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Simulated brain cells give robot instinctive navigation skills

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A team of researchers at Singapore's Agency for Science, Technology and Research (A*STAR) announced on Wednesday that they had taught a robot how to navigate on its own, in much the same way that humans and other animals do. They reportedly accomplished this feat by digitally replicating two types of neurons that help animals geolocate naturally.

These cells are known as known as "grid" and "place" cells. Place cells were first discovered in the 1970s by Nobel-winning Neuroscientist John O'Keefe. They fire whenever an animal passes a familiar spot in its environment. Grid cells, which were discovered in 2005, provide a detailed sense of position in three-dimensional space and help build mental maps. "Artificial grid cells could provide an adaptive and robust mapping and navigation system," lead author Haizhou Li wrote to the MIT Technology Review. To test this theory, The A*STAR team built software simulations of these cells, wired them into a rough neural network for their wheeled robot and set it loose in a 35 square meter office space. According to the team's report, as the robot moved about the space, its artificial neurons fired as they should.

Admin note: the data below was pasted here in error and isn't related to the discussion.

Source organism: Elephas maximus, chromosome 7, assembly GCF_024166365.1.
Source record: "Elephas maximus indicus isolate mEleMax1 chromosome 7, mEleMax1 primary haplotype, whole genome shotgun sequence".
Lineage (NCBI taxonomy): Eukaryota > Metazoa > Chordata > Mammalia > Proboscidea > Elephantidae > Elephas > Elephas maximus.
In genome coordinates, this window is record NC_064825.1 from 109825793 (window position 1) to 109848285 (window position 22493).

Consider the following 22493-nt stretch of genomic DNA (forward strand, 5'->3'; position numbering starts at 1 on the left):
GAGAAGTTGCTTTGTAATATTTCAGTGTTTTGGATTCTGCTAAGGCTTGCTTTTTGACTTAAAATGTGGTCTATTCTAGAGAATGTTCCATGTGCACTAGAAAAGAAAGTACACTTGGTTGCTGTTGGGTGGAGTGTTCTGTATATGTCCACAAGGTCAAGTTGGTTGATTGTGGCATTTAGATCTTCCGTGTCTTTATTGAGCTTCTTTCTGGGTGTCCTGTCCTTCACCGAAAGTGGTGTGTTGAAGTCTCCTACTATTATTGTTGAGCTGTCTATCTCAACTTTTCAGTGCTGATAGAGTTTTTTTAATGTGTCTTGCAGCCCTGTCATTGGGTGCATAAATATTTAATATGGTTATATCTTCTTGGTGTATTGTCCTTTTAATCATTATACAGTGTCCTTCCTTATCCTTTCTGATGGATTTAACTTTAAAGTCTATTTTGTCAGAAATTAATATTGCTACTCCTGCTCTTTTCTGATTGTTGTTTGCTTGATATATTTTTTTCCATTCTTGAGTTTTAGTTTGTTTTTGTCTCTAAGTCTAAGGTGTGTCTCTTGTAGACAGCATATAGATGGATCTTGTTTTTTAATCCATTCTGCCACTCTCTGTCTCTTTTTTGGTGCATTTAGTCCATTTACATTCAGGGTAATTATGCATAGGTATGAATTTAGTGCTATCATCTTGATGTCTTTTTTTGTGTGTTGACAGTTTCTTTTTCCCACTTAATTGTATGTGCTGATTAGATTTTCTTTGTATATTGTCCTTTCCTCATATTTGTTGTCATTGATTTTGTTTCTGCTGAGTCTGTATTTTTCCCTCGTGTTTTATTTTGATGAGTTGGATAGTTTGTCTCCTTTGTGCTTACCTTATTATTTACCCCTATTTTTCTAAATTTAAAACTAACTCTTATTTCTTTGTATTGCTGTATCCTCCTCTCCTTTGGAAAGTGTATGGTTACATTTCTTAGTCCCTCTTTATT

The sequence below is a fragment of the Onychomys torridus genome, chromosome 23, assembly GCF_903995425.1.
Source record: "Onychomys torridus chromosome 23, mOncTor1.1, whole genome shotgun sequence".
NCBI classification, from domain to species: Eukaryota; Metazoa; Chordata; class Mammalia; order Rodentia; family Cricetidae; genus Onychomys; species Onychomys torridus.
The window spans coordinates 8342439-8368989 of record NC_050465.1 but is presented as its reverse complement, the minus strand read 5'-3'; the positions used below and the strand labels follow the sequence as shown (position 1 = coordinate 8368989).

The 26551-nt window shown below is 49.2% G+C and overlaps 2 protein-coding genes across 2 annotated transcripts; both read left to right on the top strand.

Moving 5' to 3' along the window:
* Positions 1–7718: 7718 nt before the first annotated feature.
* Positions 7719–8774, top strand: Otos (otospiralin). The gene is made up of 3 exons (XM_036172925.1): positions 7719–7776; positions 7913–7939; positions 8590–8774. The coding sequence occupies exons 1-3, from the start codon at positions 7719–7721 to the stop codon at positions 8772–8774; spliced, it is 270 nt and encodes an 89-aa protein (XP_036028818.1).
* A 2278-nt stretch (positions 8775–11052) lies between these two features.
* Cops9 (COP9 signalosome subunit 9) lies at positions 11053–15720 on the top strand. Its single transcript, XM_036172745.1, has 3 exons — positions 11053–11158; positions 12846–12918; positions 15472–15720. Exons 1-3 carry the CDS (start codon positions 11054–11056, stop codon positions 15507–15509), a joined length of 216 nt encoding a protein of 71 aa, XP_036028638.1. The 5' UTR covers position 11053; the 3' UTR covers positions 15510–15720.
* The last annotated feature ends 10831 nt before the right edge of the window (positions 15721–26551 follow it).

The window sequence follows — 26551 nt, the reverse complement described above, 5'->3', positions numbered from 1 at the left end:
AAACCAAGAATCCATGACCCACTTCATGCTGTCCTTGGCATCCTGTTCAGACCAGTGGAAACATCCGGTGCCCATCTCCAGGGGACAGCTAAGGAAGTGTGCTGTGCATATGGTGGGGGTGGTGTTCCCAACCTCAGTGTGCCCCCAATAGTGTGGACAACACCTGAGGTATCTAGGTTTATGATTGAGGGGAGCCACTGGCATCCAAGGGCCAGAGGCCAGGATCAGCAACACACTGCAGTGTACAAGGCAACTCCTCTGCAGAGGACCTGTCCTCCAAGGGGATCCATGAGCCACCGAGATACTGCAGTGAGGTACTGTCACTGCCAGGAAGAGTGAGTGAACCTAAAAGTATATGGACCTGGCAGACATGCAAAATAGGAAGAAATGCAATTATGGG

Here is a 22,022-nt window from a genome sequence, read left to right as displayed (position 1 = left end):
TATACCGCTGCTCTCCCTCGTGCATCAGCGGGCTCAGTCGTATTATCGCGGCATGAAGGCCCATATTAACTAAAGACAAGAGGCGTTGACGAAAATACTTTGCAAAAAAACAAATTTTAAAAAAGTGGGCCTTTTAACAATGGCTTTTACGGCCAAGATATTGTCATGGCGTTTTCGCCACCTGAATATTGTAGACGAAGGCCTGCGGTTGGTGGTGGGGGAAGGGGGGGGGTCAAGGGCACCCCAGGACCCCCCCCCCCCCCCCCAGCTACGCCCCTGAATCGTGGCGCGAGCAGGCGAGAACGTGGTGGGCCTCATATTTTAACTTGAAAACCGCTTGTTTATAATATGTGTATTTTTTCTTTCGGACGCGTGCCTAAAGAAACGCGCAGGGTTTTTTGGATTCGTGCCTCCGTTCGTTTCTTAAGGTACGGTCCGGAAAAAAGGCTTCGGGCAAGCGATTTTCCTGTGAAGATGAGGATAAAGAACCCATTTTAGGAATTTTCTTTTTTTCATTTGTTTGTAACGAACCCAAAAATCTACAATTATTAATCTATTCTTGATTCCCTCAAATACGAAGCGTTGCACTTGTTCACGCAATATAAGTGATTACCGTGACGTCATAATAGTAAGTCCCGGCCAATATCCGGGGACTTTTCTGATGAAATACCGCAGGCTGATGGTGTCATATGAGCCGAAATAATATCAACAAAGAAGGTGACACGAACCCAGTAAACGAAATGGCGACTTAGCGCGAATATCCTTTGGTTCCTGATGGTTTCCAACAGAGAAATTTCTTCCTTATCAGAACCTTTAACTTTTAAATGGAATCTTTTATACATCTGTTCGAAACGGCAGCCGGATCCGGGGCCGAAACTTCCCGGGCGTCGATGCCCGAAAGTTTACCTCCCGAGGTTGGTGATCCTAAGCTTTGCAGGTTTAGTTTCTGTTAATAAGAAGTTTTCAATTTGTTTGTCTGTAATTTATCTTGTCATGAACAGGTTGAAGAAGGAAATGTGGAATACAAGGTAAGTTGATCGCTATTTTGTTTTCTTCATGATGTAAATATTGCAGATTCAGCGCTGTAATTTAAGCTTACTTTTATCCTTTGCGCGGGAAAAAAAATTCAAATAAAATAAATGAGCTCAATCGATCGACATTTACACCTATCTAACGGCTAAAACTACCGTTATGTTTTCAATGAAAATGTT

Thought this system is still inferior to conventional machine mapping methods, the A*STAR team believes that it can both provide future robots with adaptive navigation abilities and help neuroscientists better understand the natural mechanisms on which this research is based.

[Image Credit: 4X-image]

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